Crime & Justice

Courts, trials and crime coverage for Austin and the Central Texas region.

Gabriel C. Pérez / KUT

Travis County is re-examining its system of fines and fees with the goal of producing a more equitable system to better collect court debt and consider the impact on poor defendants.

Texas Gov. Greg Abbott shakes hands with Jack Wilson, who was awarded the Governor's Medal of Courage after shooting a gunman at the West Freeway Church in White Settlement last month.
Governor's Office

Gov. Greg Abbott on Monday gave Texas' highest civilian honor to a 71-year-old man who shot and killed an armed attacker at a church in December.

Marijuana and a pipe on a Texas flag
KUT

As Texas law enforcement grapples with how to determine if something is marijuana after lawmakers legalized hemp last year, one city’s officials are putting forward their own solution: effectively decriminalize possession of small amounts of pot altogether.

Austin police officers huddle during a briefing before the start of the ACL festival in 2019.
Gabriel C. Pérez / KUT

Austin police officers will start attending more mandatory classes on mental health this month after audits found problems with how officers react to people experiencing mental health crises.

Gabriel C. Pérez / KUT

Twice last year, Gov. Greg Abbott drew ire from Austin city officials when he suggested that crimes were the result of the city's new approach to homelessness, in which it has relaxed ordinances prohibiting camping or otherwise posting up in public spaces.

Hemp plants grown and researched in campus greenhouses.
Stephen Ward / Oregon State University

It’s been more than six months since Texas lawmakers legalized hemp and unintentionally disrupted marijuana prosecution across the state.

A protester holds a sign that says "Stop All Executions Now!"
Julia Reihs / KUT

Texas led the U.S. in the number of executions in 2019, carrying out nine of the 22 that occurred nationwide. A new report reveals Texas is more on par with national trends, however, when it comes to the use of the death penalty.

Julia Reihs / KUT

The U.S. Supreme Court declined to hear a challenge to a ruling that found a ban against camping in public in Boise, Idaho, is unconstitutional.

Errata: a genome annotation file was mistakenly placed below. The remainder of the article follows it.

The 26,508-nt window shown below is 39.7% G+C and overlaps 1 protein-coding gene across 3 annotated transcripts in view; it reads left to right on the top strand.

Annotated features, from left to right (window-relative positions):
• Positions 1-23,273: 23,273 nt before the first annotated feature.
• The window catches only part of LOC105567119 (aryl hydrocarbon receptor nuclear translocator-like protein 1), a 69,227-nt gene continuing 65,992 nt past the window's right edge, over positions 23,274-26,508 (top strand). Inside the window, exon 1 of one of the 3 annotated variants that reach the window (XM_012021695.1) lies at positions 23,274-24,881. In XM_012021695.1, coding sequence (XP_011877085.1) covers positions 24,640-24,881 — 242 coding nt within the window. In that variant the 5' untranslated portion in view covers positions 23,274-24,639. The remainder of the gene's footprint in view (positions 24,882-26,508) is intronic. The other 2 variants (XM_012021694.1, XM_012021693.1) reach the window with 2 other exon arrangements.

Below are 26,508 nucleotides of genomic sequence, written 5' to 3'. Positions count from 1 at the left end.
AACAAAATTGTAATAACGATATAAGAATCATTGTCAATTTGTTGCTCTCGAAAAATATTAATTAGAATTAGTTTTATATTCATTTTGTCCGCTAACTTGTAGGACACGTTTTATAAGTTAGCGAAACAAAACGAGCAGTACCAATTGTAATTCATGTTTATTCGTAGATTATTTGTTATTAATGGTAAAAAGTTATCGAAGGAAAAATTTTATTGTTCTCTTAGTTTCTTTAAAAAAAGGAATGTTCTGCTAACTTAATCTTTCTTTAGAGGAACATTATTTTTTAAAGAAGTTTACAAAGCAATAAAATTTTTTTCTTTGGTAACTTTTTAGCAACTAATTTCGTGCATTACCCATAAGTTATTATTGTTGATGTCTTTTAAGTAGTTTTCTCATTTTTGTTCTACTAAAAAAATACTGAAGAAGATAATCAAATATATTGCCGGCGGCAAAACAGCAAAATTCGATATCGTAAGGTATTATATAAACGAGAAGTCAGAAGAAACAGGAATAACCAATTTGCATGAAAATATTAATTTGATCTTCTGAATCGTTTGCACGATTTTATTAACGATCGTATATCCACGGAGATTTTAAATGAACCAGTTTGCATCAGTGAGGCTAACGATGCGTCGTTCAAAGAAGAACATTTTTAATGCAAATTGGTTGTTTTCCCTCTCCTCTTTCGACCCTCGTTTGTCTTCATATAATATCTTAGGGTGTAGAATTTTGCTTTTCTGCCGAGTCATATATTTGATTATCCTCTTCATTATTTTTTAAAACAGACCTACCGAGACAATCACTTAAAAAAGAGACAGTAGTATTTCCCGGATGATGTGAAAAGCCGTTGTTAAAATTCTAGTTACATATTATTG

Houston Police Chief Art Acevedo
Austin Price / The Texas Tribune

Houston Police Chief Art Acevedo called out prominent Texas Republicans on Monday for opposing gun restriction legislation to close the so-called "boyfriend loophole" after one of his officers was killed over the weekend responding to a domestic violence call.

Sarah Jasmine for KUT

The Texas agency that investigates judicial misconduct issued a public warning to a justice of the peace in Waco who has refused to perform same-sex marriages while continuing to marry straight couples.

Commentary: Why Support For The Death Penalty Is Higher Among White Americans

Nov 30, 2019
Protesters hold signs proclaiming Rodney Reed's innocence.
Julia Reihs / KUT

Sentencing a person to die is the ultimate punishment. There is no coming back from the permanence of the death penalty.

In the U.S., the death penalty is currently authorized by the federal government, the military and 29 states. The primary rationale for using the death penalty is deterrence.

A memorial made up of 22 aluminum
Courtesy of Walmart

A memorial was unveiled Saturday honoring the 22 people who were killed in the Aug. 3 mass shooting at a Walmart in El Paso.

Travis County Justice of the Peace for Precinct 5 Judge Nick Chu
Gabriel C. Pérez / KUT

Texas is chasing its tail when it comes to collecting court fees and fines, a new study says. And that inefficiency wastes courts' time and money – and keeps poor defendants in a cycle of poverty.

Defense Distributed founder Cody Wilson
Jorge Sanhueza-Lyon / KUT

Cody Wilson, the self-described anarchist and figurehead of the 3D-printed gun movement, led investigators on an international manhunt last year before being arrested and charged with having sex with a minor. In August, he struck a deal with Travis County prosecutors, pleading guilty to a lesser charge of injury to a child, which is a felony.

Hundreds protest the execution of Rodney Reed
Julia Reihs / KUT

Texas’ top appeals court on Friday halted the scheduled execution of inmate Rodney Reed, whose conviction is being questioned by new evidence that his supporters say raises serious doubt about his guilt.

Defense Distributed had been in a years-long legal battle in federal court in Austin over the legality of publishing the plans online.
Jorge Sanhueza-Lyon / KUT